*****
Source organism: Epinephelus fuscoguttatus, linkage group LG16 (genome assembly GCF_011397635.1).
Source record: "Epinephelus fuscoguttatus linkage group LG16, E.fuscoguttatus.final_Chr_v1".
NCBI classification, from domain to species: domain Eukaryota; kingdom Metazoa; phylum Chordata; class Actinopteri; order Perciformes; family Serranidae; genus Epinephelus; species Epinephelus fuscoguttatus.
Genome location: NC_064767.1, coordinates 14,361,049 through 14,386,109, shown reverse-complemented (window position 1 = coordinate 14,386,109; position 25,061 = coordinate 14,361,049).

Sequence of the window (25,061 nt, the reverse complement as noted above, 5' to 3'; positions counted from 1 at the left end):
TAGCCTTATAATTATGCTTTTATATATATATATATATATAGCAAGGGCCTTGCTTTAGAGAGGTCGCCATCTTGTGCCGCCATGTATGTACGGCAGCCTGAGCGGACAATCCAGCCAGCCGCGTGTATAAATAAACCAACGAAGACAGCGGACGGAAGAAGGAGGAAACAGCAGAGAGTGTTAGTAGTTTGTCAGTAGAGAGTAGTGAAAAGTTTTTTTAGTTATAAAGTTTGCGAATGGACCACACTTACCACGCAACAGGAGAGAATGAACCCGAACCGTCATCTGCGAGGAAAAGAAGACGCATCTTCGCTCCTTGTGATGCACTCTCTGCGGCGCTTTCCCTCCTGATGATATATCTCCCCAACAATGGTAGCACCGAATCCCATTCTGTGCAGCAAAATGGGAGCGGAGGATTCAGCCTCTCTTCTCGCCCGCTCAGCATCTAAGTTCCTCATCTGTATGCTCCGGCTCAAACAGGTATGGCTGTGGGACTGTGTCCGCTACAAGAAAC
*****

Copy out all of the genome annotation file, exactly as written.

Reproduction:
Source organism: Epinephelus fuscoguttatus, linkage group LG16 (genome assembly GCF_011397635.1).
Source record: "Epinephelus fuscoguttatus linkage group LG16, E.fuscoguttatus.final_Chr_v1".
NCBI classification, from domain to species: domain Eukaryota; kingdom Metazoa; phylum Chordata; class Actinopteri; order Perciformes; family Serranidae; genus Epinephelus; species Epinephelus fuscoguttatus.
Genome location: NC_064767.1, coordinates 14,361,049 through 14,386,109, shown reverse-complemented (window position 1 = coordinate 14,386,109; position 25,061 = coordinate 14,361,049).

Sequence of the window (25,061 nt, the reverse complement as noted above, 5' to 3'; positions counted from 1 at the left end):
TAGCCTTATAATTATGCTTTTATATATATATATATATATAGCAAGGGCCTTGCTTTAGAGAGGTCGCCATCTTGTGCCGCCATGTATGTACGGCAGCCTGAGCGGACAATCCAGCCAGCCGCGTGTATAAATAAACCAACGAAGACAGCGGACGGAAGAAGGAGGAAACAGCAGAGAGTGTTAGTAGTTTGTCAGTAGAGAGTAGTGAAAAGTTTTTTTAGTTATAAAGTTTGCGAATGGACCACACTTACCACGCAACAGGAGAGAATGAACCCGAACCGTCATCTGCGAGGAAAAGAAGACGCATCTTCGCTCCTTGTGATGCACTCTCTGCGGCGCTTTCCCTCCTGATGATATATCTCCCCAACAATGGTAGCACCGAATCCCATTCTGTGCAGCAAAATGGGAGCGGAGGATTCAGCCTCTCTTCTCGCCCGCTCAGCATCTAAGTTCCTCATCTGTATGCTCCGGCTCAAACAGGTATGGCTGTGGGACTGTGTCCGCTACAAGAAAC